Fail Coins: Recent ICO Coin Scam Project Compilation Updates?
So far, the cryptocurrency revolution stands at a combined market capitalization of over $370 billion, usurping that of America’s largest bank. This, of course, says a lot about why everyone and their dog (presumably) invest in bitcoin and why they’re referred to as the future of currencies. Cryptocurrencies have had their value rise terrifically; maybe nobody predicted this, or the plummet will be thunderous!
Limited Attention Offered To Fake Crypto Projects!
But what the industry seemingly doesn’t focus on highlighting is how susceptible it is to hacks, Ponzi schemes, and confidence tricks. According to at the University of New Mexico’s Marie Vasek and Tyler Moore of the University of Tulsa, Oklahoma, many bitcoin schemes and ICOs are just a cover-up of the scam havens. Sadly, that’s the case with these anonymous, decentralized coins that have no regulators.
Between June 2011 and November 2016, there was at least one new reported scam a day. The two researchers even compiled over 1780 new scams just by reviewing reports and complaints from the hugely popular crypto message board bitcointalk.org. And the latest high-profile case on failed cryptocurrency project is Bitconnect.
Fail Coins Recent ICO Scam Project Compilation Updates
Naturally, we’re all obsessed with success, and that’s why potentially record-breaking ICOs and those that registered immense success will linger in our minds long after their completion. But how often do you recall the style or how a Ponzi scheme or high-profile thievery took place?
Take for example the case of Coinfido, a potential startup with an idea worth dying for. During its ICO, the startup amassed a massive $375,000+ or so, it is alleged, before it exited the industry altogether.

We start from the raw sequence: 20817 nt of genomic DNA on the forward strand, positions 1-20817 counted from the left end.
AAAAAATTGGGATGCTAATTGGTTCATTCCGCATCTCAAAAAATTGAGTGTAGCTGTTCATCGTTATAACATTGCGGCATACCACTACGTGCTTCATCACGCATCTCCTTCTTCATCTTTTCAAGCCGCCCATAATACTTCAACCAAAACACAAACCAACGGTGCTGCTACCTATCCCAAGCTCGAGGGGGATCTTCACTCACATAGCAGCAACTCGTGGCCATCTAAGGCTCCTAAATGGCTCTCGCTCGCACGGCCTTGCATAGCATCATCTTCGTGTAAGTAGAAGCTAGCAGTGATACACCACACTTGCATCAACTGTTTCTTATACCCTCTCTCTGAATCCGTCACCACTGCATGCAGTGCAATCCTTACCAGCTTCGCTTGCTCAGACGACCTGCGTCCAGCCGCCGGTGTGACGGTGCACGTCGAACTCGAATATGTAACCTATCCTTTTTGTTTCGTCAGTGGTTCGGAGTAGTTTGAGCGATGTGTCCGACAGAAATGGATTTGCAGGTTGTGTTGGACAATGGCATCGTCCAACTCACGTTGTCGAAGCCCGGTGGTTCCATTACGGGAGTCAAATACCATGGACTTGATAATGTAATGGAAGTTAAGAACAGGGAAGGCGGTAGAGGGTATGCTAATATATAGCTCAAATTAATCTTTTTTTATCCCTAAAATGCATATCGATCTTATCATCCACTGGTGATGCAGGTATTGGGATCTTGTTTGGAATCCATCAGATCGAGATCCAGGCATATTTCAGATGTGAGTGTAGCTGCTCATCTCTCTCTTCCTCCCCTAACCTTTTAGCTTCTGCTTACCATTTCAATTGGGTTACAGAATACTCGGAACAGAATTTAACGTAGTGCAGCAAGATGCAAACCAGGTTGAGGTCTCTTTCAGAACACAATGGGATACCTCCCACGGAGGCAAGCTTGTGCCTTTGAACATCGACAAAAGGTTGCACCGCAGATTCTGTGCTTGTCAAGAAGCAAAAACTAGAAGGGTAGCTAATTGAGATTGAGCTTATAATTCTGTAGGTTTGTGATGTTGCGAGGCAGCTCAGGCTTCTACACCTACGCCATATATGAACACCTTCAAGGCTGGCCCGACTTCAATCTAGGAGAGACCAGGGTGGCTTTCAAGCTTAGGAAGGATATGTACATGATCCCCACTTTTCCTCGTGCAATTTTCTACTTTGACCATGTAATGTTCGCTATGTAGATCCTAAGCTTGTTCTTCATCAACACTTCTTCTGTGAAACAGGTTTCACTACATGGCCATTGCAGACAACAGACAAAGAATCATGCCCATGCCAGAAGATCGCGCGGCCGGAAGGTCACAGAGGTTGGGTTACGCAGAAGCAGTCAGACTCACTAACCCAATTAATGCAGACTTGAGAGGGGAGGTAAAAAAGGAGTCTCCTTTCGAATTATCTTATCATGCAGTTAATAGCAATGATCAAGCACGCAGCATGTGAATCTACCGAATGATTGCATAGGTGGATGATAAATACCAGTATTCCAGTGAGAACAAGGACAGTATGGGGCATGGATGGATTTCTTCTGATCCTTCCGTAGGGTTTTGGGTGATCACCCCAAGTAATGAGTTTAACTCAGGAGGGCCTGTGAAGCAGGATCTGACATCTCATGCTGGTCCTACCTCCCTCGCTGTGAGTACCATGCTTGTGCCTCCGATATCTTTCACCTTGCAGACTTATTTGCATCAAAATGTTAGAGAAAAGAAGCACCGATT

The project had packaged itself, smartly and comprehensively, to offer “safe P2P transactions using “smart” contracts as well as tracking delivery.” It even had a sharp looking CEO called Joost van Doorn. All that, however, remained a mirage when on Sunday 19th November 2017, its investors discovered the project site was no more. As you might have guessed, the ICO’s Twitter, Facebook, Medium and Reddit accounts were pulled down as well.
“Confido situation, due to problems with the law,” was a funny message that welcomed its legion of investors on their Medium blog. Even more ridiculous was what the company’s representative left on their Reddit, saying they could not expound on what happened to their startup!
It seems Joost van Doorn, the alleged CEO of Confido was just a mythical figure with a remote profile in LinkedIn. In fact, further research on it showed that every one of its team was a fake and their startup was a well-crafted lie meant at milking the unsuspecting of their money.
A day after the discovery that the project had disappeared, it’s reported that the cost of each token fell by 95% and stood at just $0.03 a token. On the same November 20th, it’s said Confido tried to reconcile with investors, even uploading a letter to reassure them that the fall was inconsequential. If you visit the site http://confido.io/ today, you will be greeted by the same. Just to wrap this up, everything regarding what happened remains a Pandora box that will take a while before it’s solved!